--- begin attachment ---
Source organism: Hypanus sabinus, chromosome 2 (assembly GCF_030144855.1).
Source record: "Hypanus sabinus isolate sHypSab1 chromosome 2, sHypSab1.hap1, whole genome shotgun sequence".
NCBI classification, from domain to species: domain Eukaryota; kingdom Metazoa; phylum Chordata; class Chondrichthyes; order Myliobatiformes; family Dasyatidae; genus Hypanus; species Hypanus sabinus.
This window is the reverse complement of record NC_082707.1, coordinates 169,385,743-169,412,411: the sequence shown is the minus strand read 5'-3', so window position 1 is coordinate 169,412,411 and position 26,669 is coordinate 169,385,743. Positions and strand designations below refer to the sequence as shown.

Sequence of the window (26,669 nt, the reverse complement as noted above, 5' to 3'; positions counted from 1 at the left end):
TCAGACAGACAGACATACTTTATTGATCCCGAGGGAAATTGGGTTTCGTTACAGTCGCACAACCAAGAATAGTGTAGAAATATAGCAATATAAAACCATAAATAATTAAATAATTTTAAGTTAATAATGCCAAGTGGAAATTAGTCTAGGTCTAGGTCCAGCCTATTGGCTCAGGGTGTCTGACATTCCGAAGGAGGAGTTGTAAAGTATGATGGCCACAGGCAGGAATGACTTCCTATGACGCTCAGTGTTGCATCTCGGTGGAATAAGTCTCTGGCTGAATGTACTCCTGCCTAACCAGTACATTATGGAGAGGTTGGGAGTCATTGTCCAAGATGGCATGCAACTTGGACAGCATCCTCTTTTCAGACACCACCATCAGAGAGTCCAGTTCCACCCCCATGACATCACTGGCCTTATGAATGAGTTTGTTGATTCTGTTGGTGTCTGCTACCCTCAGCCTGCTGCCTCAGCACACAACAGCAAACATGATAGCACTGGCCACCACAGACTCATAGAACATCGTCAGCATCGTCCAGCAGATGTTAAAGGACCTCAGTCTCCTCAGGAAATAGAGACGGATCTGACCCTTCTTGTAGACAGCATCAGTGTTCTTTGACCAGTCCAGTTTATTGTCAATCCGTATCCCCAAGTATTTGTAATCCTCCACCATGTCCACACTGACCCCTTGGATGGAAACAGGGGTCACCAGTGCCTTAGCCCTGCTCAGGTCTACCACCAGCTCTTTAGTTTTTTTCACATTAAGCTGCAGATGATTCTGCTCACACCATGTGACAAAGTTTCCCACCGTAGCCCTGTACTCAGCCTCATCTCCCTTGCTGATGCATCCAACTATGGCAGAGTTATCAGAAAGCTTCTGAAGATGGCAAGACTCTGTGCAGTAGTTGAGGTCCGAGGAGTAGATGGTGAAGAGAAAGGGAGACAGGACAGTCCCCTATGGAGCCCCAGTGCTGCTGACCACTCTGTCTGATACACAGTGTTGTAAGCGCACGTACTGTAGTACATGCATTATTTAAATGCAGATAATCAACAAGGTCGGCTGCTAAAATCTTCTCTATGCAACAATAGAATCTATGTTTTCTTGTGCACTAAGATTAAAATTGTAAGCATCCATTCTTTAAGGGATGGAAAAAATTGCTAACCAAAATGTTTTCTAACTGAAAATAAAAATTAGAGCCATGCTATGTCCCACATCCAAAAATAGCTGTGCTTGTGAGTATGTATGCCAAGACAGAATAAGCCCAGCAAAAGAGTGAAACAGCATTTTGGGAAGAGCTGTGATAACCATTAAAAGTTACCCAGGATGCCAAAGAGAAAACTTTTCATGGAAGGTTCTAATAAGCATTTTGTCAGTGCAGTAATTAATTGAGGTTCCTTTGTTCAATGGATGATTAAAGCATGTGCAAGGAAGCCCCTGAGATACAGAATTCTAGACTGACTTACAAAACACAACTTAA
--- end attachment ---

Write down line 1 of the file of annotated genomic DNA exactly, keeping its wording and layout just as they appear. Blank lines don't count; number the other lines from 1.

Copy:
Source organism: Hypanus sabinus, chromosome 2 (assembly GCF_030144855.1).